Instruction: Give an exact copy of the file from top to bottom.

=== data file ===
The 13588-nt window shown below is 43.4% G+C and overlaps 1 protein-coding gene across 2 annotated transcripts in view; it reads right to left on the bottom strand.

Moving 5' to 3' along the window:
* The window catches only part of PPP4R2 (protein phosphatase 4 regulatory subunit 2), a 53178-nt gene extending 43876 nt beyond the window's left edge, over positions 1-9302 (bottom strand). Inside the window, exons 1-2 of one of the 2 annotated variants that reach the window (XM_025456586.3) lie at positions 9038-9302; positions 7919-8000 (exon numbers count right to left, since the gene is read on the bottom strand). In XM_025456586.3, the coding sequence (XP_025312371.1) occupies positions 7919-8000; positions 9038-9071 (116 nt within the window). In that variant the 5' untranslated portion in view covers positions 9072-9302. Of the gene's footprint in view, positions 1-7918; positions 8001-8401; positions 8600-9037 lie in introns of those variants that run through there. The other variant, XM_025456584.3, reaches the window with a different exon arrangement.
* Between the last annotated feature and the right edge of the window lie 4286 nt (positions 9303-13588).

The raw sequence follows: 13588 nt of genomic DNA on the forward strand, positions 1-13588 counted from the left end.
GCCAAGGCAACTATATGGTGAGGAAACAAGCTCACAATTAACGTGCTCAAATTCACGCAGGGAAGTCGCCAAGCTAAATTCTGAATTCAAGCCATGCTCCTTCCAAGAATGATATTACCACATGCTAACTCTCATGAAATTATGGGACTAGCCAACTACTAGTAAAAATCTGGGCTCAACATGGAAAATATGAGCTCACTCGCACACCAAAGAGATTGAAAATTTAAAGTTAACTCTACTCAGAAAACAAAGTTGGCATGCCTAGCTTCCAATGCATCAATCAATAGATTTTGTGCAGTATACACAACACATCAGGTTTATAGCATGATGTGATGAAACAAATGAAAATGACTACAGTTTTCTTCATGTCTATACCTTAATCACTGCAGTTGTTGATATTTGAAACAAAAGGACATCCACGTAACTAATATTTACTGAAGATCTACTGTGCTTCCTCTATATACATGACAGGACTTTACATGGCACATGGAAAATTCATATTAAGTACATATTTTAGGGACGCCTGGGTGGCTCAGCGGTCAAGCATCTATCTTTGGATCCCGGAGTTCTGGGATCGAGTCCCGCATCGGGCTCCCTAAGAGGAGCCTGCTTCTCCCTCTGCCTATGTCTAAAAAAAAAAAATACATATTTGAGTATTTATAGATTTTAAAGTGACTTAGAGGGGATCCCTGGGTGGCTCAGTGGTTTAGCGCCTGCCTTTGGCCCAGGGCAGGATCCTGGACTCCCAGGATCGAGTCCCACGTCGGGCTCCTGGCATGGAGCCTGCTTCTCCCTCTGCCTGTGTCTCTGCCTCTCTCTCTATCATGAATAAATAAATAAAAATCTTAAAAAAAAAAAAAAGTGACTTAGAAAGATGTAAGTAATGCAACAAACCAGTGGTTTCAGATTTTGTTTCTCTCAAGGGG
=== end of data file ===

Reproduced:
The 13588-nt window shown below is 43.4% G+C and overlaps 1 protein-coding gene across 2 annotated transcripts in view; it reads right to left on the bottom strand.

Moving 5' to 3' along the window:
* The window catches only part of PPP4R2 (protein phosphatase 4 regulatory subunit 2), a 53178-nt gene extending 43876 nt beyond the window's left edge, over positions 1-9302 (bottom strand). Inside the window, exons 1-2 of one of the 2 annotated variants that reach the window (XM_025456586.3) lie at positions 9038-9302; positions 7919-8000 (exon numbers count right to left, since the gene is read on the bottom strand). In XM_025456586.3, the coding sequence (XP_025312371.1) occupies positions 7919-8000; positions 9038-9071 (116 nt within the window). In that variant the 5' untranslated portion in view covers positions 9072-9302. Of the gene's footprint in view, positions 1-7918; positions 8001-8401; positions 8600-9037 lie in introns of those variants that run through there. The other variant, XM_025456584.3, reaches the window with a different exon arrangement.
* Between the last annotated feature and the right edge of the window lie 4286 nt (positions 9303-13588).

The raw sequence follows: 13588 nt of genomic DNA on the forward strand, positions 1-13588 counted from the left end.
GCCAAGGCAACTATATGGTGAGGAAACAAGCTCACAATTAACGTGCTCAAATTCACGCAGGGAAGTCGCCAAGCTAAATTCTGAATTCAAGCCATGCTCCTTCCAAGAATGATATTACCACATGCTAACTCTCATGAAATTATGGGACTAGCCAACTACTAGTAAAAATCTGGGCTCAACATGGAAAATATGAGCTCACTCGCACACCAAAGAGATTGAAAATTTAAAGTTAACTCTACTCAGAAAACAAAGTTGGCATGCCTAGCTTCCAATGCATCAATCAATAGATTTTGTGCAGTATACACAACACATCAGGTTTATAGCATGATGTGATGAAACAAATGAAAATGACTACAGTTTTCTTCATGTCTATACCTTAATCACTGCAGTTGTTGATATTTGAAACAAAAGGACATCCACGTAACTAATATTTACTGAAGATCTACTGTGCTTCCTCTATATACATGACAGGACTTTACATGGCACATGGAAAATTCATATTAAGTACATATTTTAGGGACGCCTGGGTGGCTCAGCGGTCAAGCATCTATCTTTGGATCCCGGAGTTCTGGGATCGAGTCCCGCATCGGGCTCCCTAAGAGGAGCCTGCTTCTCCCTCTGCCTATGTCTAAAAAAAAAAAATACATATTTGAGTATTTATAGATTTTAAAGTGACTTAGAGGGGATCCCTGGGTGGCTCAGTGGTTTAGCGCCTGCCTTTGGCCCAGGGCAGGATCCTGGACTCCCAGGATCGAGTCCCACGTCGGGCTCCTGGCATGGAGCCTGCTTCTCCCTCTGCCTGTGTCTCTGCCTCTCTCTCTATCATGAATAAATAAATAAAAATCTTAAAAAAAAAAAAAAGTGACTTAGAAAGATGTAAGTAATGCAACAAACCAGTGGTTTCAGATTTTGTTTCTCTCAAGGGG